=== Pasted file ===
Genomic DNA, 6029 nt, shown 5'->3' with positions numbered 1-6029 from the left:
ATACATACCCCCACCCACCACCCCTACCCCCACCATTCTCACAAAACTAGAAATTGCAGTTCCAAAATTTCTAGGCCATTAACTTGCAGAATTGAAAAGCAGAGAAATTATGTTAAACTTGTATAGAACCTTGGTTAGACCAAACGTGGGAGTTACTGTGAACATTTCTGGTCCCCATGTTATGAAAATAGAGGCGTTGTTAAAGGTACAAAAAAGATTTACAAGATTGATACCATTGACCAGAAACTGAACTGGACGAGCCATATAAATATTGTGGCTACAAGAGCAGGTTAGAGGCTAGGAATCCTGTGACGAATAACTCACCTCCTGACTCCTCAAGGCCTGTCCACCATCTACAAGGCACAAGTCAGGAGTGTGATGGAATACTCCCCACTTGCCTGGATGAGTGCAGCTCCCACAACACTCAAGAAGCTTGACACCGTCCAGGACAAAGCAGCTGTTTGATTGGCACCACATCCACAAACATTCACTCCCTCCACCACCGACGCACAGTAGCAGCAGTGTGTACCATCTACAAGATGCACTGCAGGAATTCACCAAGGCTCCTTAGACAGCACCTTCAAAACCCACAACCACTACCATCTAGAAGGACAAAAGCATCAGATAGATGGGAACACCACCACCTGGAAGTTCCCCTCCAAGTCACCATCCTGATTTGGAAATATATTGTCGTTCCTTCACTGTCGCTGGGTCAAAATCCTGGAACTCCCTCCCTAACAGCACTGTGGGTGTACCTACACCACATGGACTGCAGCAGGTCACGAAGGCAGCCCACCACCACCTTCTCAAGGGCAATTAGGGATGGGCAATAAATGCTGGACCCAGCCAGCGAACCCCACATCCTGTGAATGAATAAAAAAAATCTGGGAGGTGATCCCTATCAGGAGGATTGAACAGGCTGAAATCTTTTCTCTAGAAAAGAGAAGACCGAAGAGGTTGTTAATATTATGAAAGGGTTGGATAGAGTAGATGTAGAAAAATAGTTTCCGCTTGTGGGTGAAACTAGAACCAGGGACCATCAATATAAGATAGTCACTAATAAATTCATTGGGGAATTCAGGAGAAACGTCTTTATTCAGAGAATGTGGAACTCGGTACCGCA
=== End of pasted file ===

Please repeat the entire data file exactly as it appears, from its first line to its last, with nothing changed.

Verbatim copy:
Genomic DNA, 6029 nt, shown 5'->3' with positions numbered 1-6029 from the left:
ATACATACCCCCACCCACCACCCCTACCCCCACCATTCTCACAAAACTAGAAATTGCAGTTCCAAAATTTCTAGGCCATTAACTTGCAGAATTGAAAAGCAGAGAAATTATGTTAAACTTGTATAGAACCTTGGTTAGACCAAACGTGGGAGTTACTGTGAACATTTCTGGTCCCCATGTTATGAAAATAGAGGCGTTGTTAAAGGTACAAAAAAGATTTACAAGATTGATACCATTGACCAGAAACTGAACTGGACGAGCCATATAAATATTGTGGCTACAAGAGCAGGTTAGAGGCTAGGAATCCTGTGACGAATAACTCACCTCCTGACTCCTCAAGGCCTGTCCACCATCTACAAGGCACAAGTCAGGAGTGTGATGGAATACTCCCCACTTGCCTGGATGAGTGCAGCTCCCACAACACTCAAGAAGCTTGACACCGTCCAGGACAAAGCAGCTGTTTGATTGGCACCACATCCACAAACATTCACTCCCTCCACCACCGACGCACAGTAGCAGCAGTGTGTACCATCTACAAGATGCACTGCAGGAATTCACCAAGGCTCCTTAGACAGCACCTTCAAAACCCACAACCACTACCATCTAGAAGGACAAAAGCATCAGATAGATGGGAACACCACCACCTGGAAGTTCCCCTCCAAGTCACCATCCTGATTTGGAAATATATTGTCGTTCCTTCACTGTCGCTGGGTCAAAATCCTGGAACTCCCTCCCTAACAGCACTGTGGGTGTACCTACACCACATGGACTGCAGCAGGTCACGAAGGCAGCCCACCACCACCTTCTCAAGGGCAATTAGGGATGGGCAATAAATGCTGGACCCAGCCAGCGAACCCCACATCCTGTGAATGAATAAAAAAAATCTGGGAGGTGATCCCTATCAGGAGGATTGAACAGGCTGAAATCTTTTCTCTAGAAAAGAGAAGACCGAAGAGGTTGTTAATATTATGAAAGGGTTGGATAGAGTAGATGTAGAAAAATAGTTTCCGCTTGTGGGTGAAACTAGAACCAGGGACCATCAATATAAGATAGTCACTAATAAATTCATTGGGGAATTCAGGAGAAACGTCTTTATTCAGAGAATGTGGAACTCGGTACCGCA